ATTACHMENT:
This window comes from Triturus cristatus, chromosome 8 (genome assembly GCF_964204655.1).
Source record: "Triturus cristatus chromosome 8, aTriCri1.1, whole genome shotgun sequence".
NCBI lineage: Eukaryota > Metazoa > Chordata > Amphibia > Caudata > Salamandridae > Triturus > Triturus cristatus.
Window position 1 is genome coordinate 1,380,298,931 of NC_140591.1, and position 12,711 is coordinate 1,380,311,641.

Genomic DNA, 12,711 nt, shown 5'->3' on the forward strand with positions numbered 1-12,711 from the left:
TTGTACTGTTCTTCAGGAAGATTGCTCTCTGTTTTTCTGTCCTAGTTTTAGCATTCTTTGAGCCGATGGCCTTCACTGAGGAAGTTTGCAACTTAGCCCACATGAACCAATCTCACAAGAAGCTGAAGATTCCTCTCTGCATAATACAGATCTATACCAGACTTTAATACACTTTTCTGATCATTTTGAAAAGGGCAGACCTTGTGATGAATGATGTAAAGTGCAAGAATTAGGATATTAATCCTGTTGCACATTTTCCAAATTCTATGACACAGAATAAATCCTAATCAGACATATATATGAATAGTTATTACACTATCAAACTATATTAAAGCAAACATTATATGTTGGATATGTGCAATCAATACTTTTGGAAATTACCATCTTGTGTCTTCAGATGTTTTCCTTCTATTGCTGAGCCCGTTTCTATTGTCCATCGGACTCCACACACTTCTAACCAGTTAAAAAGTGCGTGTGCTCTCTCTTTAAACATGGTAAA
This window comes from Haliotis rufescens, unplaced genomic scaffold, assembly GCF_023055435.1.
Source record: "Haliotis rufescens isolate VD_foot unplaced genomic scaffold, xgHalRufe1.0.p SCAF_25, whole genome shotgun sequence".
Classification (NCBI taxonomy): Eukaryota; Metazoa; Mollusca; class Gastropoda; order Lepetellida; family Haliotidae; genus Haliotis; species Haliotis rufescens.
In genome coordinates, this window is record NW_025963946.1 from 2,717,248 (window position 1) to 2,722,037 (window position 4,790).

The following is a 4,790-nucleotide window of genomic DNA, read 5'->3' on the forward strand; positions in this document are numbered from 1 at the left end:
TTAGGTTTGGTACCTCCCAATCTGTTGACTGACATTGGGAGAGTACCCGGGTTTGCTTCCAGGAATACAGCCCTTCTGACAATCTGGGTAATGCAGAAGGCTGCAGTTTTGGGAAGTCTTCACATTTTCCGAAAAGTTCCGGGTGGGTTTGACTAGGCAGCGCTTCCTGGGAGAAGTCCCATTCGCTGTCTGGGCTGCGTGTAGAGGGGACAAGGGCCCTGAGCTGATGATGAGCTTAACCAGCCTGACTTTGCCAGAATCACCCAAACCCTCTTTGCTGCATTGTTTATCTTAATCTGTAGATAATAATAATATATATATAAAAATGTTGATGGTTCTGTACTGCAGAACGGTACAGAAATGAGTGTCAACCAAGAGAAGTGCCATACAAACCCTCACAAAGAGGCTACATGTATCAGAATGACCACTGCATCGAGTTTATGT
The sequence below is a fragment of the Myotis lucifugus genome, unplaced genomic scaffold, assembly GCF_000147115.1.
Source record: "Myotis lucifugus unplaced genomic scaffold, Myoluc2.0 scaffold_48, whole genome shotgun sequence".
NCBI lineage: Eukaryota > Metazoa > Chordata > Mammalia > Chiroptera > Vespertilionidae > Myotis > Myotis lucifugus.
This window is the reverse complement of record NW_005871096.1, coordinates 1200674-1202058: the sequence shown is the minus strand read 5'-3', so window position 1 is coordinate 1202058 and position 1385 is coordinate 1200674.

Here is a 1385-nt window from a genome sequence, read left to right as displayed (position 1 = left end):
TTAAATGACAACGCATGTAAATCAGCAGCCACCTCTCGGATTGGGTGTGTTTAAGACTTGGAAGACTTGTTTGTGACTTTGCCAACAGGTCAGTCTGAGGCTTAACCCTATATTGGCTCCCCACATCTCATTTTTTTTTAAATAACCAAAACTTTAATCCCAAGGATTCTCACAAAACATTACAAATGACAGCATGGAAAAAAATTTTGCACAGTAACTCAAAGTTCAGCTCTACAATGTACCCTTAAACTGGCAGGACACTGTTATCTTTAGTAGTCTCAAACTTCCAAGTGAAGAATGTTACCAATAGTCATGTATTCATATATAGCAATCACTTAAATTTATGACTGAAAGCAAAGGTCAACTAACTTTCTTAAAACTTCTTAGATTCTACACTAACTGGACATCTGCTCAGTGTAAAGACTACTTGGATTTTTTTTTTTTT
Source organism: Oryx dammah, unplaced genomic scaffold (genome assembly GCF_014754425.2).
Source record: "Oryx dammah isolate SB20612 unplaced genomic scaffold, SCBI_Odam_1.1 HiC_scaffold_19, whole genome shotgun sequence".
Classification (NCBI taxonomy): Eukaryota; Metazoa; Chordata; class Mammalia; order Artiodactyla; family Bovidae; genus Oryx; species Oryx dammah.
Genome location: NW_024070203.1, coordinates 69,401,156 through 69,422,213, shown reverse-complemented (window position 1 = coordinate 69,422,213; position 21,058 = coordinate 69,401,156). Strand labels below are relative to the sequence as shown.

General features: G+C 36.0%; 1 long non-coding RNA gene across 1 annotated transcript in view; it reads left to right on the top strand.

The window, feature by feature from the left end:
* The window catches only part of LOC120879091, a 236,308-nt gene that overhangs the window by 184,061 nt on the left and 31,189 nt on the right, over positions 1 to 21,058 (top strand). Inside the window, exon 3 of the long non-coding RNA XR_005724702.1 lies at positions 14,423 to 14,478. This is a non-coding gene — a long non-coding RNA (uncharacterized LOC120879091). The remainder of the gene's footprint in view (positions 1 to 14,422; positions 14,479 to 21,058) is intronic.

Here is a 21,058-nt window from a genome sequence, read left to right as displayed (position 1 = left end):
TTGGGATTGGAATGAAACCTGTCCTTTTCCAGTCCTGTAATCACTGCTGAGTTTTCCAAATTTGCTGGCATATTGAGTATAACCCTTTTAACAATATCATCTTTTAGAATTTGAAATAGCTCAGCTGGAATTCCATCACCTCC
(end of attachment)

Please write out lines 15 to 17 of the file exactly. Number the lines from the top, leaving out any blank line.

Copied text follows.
NCBI lineage: Eukaryota > Metazoa > Chordata > Mammalia > Chiroptera > Vespertilionidae > Myotis > Myotis lucifugus.
This window is the reverse complement of record NW_005871096.1, coordinates 1200674-1202058: the sequence shown is the minus strand read 5'-3', so window position 1 is coordinate 1202058 and position 1385 is coordinate 1200674.

Here is a 1385-nt window from a genome sequence, read left to right as displayed (position 1 = left end):